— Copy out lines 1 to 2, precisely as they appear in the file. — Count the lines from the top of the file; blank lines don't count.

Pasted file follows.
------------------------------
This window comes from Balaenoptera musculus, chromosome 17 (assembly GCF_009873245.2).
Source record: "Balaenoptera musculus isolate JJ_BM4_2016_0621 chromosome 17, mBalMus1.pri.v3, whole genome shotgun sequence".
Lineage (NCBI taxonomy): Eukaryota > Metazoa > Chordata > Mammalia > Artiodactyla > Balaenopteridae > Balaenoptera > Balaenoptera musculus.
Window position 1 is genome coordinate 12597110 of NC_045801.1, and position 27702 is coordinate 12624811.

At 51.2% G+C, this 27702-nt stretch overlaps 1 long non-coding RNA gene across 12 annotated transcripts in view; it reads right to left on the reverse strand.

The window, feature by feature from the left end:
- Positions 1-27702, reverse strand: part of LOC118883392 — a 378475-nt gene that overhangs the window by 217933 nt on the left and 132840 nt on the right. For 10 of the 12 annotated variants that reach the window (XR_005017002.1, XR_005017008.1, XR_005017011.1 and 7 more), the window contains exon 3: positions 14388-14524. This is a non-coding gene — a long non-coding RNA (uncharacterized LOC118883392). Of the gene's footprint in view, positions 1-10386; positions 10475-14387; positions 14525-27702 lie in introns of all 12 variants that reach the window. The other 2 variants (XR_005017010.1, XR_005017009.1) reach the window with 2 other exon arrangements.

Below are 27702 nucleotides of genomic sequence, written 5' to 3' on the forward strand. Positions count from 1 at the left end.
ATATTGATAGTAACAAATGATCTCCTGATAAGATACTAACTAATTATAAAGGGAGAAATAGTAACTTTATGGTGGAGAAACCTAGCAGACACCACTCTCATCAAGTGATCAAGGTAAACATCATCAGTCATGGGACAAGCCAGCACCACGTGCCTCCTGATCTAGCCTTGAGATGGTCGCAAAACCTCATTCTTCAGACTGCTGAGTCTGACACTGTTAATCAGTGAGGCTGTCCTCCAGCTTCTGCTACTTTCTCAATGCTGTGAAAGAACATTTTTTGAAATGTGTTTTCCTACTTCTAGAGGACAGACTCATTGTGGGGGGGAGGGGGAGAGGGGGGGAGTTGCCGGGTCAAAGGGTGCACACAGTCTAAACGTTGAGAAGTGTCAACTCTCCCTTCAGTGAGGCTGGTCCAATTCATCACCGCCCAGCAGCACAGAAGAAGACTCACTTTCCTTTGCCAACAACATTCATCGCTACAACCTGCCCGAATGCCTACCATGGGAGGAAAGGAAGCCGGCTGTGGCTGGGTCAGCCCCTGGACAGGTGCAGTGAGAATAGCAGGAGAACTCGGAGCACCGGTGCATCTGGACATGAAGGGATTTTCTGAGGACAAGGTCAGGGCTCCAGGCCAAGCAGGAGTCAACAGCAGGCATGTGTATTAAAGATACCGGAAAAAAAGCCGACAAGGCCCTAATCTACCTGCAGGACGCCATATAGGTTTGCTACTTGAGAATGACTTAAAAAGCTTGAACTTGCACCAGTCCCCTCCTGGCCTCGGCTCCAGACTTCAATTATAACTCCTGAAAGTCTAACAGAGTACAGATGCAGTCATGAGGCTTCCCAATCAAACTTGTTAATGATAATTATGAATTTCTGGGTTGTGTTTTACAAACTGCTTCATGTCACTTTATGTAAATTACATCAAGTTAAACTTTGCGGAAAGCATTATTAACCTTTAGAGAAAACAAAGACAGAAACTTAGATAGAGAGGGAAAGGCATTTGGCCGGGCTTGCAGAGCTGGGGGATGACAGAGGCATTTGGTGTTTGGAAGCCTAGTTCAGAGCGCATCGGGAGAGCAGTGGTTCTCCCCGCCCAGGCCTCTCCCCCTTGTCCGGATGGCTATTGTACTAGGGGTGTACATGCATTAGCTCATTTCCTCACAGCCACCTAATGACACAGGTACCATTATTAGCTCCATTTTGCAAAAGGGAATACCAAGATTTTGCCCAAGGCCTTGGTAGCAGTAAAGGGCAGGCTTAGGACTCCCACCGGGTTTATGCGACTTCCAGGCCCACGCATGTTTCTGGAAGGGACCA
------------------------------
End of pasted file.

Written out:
This window comes from Balaenoptera musculus, chromosome 17 (assembly GCF_009873245.2).
Source record: "Balaenoptera musculus isolate JJ_BM4_2016_0621 chromosome 17, mBalMus1.pri.v3, whole genome shotgun sequence".